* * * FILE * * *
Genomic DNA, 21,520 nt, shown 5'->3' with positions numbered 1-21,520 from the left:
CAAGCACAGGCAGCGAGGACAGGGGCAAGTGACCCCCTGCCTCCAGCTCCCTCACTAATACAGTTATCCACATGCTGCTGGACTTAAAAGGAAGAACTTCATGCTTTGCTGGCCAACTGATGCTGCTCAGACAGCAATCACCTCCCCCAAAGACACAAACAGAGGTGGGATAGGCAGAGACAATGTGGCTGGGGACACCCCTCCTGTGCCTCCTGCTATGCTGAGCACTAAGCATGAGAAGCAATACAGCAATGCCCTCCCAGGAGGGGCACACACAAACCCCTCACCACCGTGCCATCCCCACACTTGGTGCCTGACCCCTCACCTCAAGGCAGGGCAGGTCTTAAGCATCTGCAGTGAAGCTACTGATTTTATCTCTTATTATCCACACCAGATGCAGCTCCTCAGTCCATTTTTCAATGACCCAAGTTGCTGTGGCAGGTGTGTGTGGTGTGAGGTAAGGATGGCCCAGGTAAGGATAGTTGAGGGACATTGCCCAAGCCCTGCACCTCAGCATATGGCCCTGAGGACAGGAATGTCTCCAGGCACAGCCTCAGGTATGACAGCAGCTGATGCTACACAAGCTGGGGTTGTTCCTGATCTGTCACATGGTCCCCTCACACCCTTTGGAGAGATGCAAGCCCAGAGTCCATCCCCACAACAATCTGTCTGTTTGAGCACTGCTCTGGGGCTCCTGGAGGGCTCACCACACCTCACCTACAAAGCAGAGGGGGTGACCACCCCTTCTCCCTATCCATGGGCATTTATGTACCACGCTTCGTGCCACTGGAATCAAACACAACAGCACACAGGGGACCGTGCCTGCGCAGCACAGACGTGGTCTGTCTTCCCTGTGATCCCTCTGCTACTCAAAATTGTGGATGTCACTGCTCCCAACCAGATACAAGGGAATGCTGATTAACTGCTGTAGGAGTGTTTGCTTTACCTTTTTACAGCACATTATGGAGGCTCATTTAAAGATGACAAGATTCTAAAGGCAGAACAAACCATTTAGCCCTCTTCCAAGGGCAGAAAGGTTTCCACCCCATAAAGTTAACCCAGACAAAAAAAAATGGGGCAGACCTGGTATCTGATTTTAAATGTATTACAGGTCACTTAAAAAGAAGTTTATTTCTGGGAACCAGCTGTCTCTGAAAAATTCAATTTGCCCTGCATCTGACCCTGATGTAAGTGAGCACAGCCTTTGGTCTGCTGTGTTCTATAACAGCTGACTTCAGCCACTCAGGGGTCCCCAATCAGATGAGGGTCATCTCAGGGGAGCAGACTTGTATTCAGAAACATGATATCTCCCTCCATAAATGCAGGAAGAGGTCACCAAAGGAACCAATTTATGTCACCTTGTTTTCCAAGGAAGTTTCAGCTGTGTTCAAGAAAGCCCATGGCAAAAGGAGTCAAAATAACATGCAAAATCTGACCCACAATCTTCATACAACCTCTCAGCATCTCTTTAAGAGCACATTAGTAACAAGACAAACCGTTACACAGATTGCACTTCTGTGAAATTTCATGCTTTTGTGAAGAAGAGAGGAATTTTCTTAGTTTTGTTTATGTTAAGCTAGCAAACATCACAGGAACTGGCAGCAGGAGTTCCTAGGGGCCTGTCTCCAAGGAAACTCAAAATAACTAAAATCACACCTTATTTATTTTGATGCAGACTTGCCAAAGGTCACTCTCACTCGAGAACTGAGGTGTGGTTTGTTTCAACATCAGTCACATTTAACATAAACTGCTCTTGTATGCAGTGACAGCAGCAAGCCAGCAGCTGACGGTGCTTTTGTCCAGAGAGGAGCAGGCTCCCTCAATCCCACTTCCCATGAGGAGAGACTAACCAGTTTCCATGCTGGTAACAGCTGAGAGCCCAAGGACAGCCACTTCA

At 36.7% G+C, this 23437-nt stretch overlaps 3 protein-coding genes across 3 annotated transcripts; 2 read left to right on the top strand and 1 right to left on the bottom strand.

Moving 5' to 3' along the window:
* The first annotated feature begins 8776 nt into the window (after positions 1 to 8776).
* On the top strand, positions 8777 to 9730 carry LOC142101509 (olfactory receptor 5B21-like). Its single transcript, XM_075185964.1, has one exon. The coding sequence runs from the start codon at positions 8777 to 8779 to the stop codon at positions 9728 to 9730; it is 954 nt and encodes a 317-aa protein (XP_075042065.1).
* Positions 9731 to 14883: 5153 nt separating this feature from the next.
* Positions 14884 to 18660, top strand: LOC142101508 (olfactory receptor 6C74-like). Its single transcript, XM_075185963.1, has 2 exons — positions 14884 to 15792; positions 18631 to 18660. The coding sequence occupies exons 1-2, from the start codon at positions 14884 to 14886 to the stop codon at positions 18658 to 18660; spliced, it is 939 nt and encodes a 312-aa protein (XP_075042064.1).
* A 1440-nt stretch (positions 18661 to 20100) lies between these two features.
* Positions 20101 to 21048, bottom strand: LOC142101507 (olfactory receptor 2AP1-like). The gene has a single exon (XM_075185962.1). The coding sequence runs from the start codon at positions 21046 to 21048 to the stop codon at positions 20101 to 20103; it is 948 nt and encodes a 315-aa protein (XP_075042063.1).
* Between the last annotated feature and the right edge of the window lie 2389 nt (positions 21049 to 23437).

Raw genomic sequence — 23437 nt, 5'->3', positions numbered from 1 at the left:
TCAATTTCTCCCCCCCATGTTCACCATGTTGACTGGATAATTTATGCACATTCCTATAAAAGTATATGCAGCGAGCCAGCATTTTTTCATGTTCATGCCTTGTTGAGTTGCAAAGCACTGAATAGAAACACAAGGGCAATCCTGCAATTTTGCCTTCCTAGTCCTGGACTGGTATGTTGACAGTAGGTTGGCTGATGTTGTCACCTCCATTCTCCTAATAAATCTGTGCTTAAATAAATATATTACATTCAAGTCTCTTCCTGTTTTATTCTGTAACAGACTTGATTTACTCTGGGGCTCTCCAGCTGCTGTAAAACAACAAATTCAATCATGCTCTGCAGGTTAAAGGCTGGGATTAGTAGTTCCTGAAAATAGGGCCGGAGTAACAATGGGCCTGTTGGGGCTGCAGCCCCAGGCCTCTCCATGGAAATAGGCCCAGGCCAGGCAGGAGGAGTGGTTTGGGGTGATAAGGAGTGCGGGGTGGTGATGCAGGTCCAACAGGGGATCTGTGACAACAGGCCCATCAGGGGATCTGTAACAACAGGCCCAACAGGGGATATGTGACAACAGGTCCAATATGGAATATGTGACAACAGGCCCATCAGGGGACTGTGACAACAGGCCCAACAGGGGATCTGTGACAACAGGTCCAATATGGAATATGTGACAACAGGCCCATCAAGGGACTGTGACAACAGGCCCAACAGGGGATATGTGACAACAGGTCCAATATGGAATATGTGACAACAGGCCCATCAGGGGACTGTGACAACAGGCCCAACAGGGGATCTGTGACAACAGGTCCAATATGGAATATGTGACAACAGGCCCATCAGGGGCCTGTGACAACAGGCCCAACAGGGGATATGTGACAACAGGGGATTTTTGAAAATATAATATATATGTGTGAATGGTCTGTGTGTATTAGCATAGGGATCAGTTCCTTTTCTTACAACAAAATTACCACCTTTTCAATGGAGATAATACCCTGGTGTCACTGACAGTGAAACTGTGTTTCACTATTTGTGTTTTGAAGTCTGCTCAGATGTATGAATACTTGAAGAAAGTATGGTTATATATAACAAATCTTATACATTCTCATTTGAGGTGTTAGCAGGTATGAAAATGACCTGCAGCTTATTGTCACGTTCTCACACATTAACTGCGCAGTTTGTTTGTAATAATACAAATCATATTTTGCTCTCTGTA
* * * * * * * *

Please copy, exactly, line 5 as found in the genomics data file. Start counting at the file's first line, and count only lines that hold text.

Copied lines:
* The first annotated feature begins 8776 nt into the window (after positions 1 to 8776).